Source: New Zealand Ministry of Health
The Suicide Prevention Office has launched a website called He Kāpehu Whetū (a Māori star compass). This website is designed to inspire community leaders and communities across Aotearoa who want to address the needs they see in their areas and take action to develop their own initiatives.
He Kāpehu Whetū aims to share these stories to inspire more action. The website highlights some of the incredible work already happening across the motu.
Some of these stories are very personal and we thank all the contributors and the people they are supporting, for giving us permission to share their stories and link to the work they do.
Acting Deputy Director-General, Mental Health and Addiction Philip Grady says “There is no one-size-fits-all in suicide prevention, and different cultural and ethnic groups must be supported and empowered to design and deliver their own approaches to suicide prevention.
“Suicide prevention should rest with communities, with whānau, with community leadership and with community services, supported in a sustainable way by local and central government,” says Philip.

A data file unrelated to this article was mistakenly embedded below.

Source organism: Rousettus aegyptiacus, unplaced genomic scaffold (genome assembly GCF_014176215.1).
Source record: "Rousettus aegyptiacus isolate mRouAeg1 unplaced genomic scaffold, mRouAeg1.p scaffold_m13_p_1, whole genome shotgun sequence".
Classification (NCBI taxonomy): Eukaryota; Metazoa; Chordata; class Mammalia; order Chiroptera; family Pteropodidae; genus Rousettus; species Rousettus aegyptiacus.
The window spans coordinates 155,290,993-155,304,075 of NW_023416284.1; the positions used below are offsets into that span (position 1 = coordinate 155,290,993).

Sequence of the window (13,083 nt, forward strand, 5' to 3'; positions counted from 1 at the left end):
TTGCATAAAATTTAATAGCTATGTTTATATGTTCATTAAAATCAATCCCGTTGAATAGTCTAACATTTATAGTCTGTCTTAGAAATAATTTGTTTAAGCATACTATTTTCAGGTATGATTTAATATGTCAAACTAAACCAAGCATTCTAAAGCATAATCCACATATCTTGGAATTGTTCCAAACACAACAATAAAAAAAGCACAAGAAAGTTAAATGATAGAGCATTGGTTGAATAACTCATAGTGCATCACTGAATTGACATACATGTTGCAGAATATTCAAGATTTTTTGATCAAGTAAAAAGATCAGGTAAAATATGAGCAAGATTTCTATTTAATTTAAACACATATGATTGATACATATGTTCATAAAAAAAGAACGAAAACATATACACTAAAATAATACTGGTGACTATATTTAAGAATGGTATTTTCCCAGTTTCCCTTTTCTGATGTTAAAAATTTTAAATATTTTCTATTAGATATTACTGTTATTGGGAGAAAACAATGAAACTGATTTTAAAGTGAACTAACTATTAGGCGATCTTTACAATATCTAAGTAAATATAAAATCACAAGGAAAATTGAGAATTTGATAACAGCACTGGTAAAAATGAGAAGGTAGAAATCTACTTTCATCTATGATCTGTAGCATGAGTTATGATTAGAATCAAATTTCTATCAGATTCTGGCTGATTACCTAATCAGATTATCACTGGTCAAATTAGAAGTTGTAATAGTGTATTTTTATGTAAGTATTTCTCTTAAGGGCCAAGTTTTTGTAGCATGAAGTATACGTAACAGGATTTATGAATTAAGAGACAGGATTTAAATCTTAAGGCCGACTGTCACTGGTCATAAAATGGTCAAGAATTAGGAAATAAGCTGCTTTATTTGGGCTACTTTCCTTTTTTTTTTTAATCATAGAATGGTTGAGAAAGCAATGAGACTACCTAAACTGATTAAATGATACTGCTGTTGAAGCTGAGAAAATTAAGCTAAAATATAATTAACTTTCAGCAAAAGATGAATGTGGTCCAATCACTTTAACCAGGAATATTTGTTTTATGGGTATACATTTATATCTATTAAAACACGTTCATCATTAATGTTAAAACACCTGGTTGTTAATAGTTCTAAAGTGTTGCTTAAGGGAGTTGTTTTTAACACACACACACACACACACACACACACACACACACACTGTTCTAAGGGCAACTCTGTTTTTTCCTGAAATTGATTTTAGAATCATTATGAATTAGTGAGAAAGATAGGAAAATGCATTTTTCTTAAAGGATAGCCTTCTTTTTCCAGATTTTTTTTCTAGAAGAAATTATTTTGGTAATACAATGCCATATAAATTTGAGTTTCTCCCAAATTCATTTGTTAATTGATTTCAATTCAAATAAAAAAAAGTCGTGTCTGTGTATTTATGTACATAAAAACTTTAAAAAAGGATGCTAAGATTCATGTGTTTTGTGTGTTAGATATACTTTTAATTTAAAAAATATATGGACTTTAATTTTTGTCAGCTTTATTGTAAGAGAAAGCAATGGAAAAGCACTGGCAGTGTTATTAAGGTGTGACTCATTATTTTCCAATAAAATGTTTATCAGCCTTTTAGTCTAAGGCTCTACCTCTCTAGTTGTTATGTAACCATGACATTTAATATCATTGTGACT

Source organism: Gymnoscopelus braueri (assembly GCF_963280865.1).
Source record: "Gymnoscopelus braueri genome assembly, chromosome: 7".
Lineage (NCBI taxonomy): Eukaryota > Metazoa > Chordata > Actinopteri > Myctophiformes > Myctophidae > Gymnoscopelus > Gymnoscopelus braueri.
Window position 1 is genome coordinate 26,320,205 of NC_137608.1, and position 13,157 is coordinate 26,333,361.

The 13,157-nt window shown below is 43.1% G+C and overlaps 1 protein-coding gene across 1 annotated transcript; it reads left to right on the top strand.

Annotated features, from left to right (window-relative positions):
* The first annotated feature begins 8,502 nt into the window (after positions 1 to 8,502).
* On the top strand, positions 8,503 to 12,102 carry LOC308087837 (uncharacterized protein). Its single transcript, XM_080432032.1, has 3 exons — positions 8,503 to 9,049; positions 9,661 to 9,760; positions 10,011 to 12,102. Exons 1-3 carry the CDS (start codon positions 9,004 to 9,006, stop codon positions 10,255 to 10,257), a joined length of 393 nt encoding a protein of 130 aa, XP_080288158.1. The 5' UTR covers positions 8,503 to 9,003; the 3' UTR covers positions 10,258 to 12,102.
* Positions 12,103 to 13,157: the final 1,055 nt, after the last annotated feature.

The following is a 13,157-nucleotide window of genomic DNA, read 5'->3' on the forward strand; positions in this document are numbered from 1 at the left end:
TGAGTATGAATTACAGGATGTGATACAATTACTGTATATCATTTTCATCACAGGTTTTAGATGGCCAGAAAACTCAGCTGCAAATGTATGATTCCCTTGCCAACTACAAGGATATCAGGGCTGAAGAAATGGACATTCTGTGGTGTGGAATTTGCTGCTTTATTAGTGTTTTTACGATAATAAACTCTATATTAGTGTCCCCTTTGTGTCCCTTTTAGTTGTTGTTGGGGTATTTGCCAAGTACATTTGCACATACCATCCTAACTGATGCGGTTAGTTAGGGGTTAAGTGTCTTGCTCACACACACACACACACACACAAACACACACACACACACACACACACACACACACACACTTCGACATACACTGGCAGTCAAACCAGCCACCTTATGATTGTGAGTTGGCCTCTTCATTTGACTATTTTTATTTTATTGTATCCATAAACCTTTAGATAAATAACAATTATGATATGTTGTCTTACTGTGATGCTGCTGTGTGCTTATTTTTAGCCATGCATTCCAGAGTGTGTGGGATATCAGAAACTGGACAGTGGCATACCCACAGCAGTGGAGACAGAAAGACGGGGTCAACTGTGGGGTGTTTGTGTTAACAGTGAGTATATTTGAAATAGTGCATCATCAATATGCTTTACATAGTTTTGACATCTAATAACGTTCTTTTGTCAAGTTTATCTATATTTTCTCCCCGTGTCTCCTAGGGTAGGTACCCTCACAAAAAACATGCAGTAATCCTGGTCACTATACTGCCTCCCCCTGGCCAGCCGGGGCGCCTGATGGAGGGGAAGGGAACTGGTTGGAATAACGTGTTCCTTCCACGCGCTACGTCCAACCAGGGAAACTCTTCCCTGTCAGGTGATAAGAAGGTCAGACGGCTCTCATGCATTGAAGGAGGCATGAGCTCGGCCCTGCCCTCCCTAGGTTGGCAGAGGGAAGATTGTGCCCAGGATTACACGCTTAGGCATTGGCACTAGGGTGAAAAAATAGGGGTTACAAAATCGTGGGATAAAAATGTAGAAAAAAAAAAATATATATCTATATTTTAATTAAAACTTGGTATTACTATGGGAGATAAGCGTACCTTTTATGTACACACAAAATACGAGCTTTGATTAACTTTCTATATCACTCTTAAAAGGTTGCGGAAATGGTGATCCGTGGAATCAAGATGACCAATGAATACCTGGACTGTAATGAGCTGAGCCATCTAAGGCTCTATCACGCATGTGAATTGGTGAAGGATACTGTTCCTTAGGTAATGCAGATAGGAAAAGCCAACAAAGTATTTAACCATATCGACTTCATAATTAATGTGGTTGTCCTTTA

Also announced today are the successful applicants of the Māori Suicide Prevention Fund and the Pacific Suicide Prevention Community Fund. These funds provide approximately $2.5 million in community funding to organisations to deliver programmes across Aotearoa to prevent suicide and provide support to whānau and friends bereaved by suicide. Some of the initiatives on Te Kāpehu Whetū have been supported through these community funds.
Where to get help
Helplines and counselling
- Need to talk? – free call or text 1737 anytime
- The Depression helpline – 0800 111 757 or free text 4202
- Alcohol drug helpline – 0800 787 797
- Gambling helpline – 0800 654 655
- Healthline – 0800 611 116 (to get help from a registered nurse 24/7)
- Lifeline – 0800 543 354
- Samaritans – 0800 726 666
- Chinese Lifeline – 0800 888 880 (for people who speak Mandarin or Cantonese)